We all have some memory of having our portrait taken—and I’m not talking about the thousands of snapshots and selfies we’ve amassed over the years for profile pictures and social media posts. I’m talking about a real one. A professional one. At a photo studio.
For an article I’m writing about the portrait studio and the (now trending) temporary photo studio for the July issue of Rangefinder, I interviewed Caroll Taveras, a photographer worth watching if you don’t already know her.
Not only does the native New Yorker take editorial portraits of celebrities like Lena Dunham, Isabella Rosellini and Mark Ronson, but she stages her personal projects in pop-up photo studios at locations like a former London dental office, an empty office space on Atlantic Avenue in Brooklyn and at MOPLA in California, photographing everyday people who come off the street for a chance to sit in front of a 4×5 camera and have their portraits taken.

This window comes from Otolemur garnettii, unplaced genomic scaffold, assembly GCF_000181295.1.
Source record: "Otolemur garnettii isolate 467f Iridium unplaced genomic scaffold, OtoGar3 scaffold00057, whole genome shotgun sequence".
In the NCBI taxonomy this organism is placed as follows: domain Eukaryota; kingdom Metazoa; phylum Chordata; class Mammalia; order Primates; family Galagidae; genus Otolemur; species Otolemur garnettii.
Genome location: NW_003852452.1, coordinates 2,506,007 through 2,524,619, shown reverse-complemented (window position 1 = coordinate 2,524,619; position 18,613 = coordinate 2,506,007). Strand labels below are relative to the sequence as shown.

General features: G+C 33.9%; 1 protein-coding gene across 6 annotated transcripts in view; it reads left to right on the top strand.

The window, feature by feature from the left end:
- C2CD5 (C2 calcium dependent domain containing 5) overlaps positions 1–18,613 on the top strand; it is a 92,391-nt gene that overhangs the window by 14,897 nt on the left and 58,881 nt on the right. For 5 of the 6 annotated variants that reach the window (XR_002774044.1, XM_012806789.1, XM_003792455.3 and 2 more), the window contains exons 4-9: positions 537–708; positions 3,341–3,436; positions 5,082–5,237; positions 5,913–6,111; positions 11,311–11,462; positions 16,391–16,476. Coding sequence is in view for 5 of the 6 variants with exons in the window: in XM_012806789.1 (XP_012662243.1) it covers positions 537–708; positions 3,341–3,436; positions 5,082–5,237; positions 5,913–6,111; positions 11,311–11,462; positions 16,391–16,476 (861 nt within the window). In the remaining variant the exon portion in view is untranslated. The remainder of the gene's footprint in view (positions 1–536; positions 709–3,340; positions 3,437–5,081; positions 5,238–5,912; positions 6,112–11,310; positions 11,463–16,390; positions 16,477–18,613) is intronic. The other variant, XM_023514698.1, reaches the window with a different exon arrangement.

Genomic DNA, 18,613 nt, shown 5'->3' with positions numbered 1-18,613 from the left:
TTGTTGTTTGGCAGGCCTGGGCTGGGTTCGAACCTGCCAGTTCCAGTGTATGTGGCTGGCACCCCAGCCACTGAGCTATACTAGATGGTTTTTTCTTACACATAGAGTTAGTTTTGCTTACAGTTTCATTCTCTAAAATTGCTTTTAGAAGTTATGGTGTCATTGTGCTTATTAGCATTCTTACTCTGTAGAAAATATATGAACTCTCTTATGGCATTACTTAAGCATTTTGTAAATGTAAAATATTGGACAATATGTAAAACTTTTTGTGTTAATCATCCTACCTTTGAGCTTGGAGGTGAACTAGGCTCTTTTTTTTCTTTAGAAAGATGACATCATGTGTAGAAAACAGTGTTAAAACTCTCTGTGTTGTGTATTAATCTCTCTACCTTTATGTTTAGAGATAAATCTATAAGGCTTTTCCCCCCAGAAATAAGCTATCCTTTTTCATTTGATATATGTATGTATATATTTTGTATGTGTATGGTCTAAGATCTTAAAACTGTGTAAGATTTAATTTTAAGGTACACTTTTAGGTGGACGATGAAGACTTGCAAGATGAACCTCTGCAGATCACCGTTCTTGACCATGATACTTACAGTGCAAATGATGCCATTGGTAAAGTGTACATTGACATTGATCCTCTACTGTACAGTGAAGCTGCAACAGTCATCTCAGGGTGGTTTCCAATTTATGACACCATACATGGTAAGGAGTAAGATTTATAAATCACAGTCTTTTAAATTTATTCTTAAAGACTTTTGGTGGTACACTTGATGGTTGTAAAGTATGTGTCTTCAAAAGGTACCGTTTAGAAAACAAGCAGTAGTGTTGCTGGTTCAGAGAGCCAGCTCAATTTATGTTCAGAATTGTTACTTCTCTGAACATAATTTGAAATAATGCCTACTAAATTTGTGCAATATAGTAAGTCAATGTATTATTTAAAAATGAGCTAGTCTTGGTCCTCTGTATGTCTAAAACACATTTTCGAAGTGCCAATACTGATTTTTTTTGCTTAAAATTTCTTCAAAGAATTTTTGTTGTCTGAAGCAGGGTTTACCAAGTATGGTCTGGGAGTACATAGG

I caught up with Taveras at Underline Gallery in NYC, where her exhibition of portraits and photo collages opens tonight. The best part of the interview, aside from her contagious exuberance, was that she asked me to sit for her “Let Yourself Go” series in which she invited the public to make appointments to have their photos taken at the gallery.
The premise of this series: make her subjects laugh!
So I awkwardly sat in front of her large format camera (I’m also a photographer and am rarely in front of the lens), decided I had to lose that workday blazer, and began to laugh immediately out of sheer nervousness. But the real laugh—that “shot”—however, came from her whipping out some “your momma” jokes. And I was sold! (Though I still look a little hesitant!)
Do you have any personal stories about having your portrait taken? We’d love to hear them! Send them to firstname.lastname@example.org